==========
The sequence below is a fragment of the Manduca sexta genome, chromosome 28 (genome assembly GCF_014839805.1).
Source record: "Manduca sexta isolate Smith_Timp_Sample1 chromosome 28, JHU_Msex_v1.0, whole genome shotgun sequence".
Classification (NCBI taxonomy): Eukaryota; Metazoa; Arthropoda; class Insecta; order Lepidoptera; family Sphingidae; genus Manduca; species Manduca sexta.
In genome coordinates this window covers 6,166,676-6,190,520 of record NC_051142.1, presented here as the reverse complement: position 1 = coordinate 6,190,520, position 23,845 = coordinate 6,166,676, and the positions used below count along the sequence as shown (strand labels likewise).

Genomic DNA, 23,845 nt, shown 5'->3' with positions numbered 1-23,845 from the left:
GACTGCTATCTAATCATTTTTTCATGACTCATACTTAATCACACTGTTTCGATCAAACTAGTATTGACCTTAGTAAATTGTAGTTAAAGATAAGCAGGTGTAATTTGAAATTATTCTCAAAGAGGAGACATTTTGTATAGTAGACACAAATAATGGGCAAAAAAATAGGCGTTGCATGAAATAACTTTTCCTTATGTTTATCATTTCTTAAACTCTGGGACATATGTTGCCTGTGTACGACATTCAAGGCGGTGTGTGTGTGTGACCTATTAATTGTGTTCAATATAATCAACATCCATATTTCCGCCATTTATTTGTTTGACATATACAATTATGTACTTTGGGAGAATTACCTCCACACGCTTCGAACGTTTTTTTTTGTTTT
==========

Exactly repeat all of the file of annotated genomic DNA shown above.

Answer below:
The sequence below is a fragment of the Manduca sexta genome, chromosome 28 (genome assembly GCF_014839805.1).
Source record: "Manduca sexta isolate Smith_Timp_Sample1 chromosome 28, JHU_Msex_v1.0, whole genome shotgun sequence".
Classification (NCBI taxonomy): Eukaryota; Metazoa; Arthropoda; class Insecta; order Lepidoptera; family Sphingidae; genus Manduca; species Manduca sexta.
In genome coordinates this window covers 6,166,676-6,190,520 of record NC_051142.1, presented here as the reverse complement: position 1 = coordinate 6,190,520, position 23,845 = coordinate 6,166,676, and the positions used below count along the sequence as shown (strand labels likewise).

Genomic DNA, 23,845 nt, shown 5'->3' with positions numbered 1-23,845 from the left:
GACTGCTATCTAATCATTTTTTCATGACTCATACTTAATCACACTGTTTCGATCAAACTAGTATTGACCTTAGTAAATTGTAGTTAAAGATAAGCAGGTGTAATTTGAAATTATTCTCAAAGAGGAGACATTTTGTATAGTAGACACAAATAATGGGCAAAAAAATAGGCGTTGCATGAAATAACTTTTCCTTATGTTTATCATTTCTTAAACTCTGGGACATATGTTGCCTGTGTACGACATTCAAGGCGGTGTGTGTGTGTGACCTATTAATTGTGTTCAATATAATCAACATCCATATTTCCGCCATTTATTTGTTTGACATATACAATTATGTACTTTGGGAGAATTACCTCCACACGCTTCGAACGTTTTTTTTTGTTTT